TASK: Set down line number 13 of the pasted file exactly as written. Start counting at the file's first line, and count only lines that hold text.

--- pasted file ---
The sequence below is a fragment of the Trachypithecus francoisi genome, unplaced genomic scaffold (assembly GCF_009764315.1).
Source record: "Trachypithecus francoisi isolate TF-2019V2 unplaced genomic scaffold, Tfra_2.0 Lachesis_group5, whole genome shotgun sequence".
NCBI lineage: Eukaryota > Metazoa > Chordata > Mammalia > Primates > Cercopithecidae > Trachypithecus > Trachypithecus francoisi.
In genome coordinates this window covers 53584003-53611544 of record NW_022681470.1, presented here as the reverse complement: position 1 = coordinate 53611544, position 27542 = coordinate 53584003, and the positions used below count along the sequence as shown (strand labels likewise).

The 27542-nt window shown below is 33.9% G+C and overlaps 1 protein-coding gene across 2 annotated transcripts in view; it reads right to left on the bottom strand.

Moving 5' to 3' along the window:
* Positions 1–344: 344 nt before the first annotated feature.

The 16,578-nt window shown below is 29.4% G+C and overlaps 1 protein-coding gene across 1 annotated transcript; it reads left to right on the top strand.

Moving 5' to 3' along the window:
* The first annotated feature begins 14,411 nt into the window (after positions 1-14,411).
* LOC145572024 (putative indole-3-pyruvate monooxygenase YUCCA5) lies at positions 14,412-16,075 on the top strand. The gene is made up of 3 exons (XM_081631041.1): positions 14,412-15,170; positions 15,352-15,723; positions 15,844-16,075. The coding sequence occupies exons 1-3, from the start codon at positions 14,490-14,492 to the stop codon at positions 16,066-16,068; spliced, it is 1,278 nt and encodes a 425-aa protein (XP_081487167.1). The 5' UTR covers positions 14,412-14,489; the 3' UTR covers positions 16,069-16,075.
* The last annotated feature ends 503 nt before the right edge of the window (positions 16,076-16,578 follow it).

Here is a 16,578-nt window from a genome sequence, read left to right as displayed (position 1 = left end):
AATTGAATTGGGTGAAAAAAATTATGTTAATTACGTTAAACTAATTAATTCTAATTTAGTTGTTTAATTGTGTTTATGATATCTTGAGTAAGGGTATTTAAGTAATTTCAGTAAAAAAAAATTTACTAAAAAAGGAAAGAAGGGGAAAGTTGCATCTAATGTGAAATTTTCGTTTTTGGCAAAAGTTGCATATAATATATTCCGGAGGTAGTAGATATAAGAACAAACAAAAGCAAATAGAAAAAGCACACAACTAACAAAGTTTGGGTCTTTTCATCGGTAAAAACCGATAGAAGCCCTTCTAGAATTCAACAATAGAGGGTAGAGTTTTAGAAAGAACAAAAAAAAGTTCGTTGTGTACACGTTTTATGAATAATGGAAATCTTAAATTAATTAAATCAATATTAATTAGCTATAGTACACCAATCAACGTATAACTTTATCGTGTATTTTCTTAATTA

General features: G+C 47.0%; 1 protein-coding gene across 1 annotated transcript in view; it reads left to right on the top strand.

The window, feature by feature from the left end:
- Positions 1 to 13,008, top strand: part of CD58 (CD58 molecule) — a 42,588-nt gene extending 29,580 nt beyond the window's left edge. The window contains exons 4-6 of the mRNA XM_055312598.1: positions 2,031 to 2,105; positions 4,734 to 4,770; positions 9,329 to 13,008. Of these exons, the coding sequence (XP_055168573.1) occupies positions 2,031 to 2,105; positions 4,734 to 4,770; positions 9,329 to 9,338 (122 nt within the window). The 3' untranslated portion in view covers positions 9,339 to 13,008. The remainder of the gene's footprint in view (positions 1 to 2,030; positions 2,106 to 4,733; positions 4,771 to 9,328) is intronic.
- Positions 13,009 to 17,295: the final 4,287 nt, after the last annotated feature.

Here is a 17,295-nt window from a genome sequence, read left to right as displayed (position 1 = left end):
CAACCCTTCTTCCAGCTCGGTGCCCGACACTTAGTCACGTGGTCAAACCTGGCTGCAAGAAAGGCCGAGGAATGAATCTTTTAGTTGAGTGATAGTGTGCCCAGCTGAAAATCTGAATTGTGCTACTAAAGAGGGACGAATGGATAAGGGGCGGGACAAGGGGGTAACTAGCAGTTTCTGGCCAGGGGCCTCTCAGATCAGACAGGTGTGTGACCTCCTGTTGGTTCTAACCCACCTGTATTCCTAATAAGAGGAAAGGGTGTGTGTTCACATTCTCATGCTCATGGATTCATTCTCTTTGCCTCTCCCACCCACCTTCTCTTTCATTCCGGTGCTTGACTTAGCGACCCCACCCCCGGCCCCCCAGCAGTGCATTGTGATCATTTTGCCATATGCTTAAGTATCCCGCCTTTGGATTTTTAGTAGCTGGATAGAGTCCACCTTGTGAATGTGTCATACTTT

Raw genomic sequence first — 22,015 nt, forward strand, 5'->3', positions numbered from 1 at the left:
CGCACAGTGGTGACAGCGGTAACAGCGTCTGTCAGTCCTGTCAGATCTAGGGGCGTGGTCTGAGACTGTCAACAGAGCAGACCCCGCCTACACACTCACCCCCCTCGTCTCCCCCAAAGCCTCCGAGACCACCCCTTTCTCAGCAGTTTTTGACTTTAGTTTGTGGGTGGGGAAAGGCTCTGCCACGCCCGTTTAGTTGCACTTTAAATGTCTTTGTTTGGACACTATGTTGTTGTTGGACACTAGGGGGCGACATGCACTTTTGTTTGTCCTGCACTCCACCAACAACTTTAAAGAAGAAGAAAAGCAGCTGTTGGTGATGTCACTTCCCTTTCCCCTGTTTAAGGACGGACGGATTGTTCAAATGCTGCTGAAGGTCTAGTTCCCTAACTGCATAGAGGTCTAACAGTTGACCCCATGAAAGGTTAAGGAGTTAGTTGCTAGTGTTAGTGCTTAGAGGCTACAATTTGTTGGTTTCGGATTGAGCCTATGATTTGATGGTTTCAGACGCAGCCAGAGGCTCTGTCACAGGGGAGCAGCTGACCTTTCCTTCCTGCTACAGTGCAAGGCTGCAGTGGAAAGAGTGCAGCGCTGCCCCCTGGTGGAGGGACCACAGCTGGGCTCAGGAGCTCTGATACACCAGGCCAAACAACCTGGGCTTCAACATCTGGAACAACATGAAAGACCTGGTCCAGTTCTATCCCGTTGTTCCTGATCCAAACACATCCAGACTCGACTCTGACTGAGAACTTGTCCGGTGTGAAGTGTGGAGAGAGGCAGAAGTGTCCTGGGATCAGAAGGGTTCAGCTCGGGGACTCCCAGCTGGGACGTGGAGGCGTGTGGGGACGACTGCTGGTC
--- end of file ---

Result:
Here is a 16,578-nt window from a genome sequence, read left to right as displayed (position 1 = left end):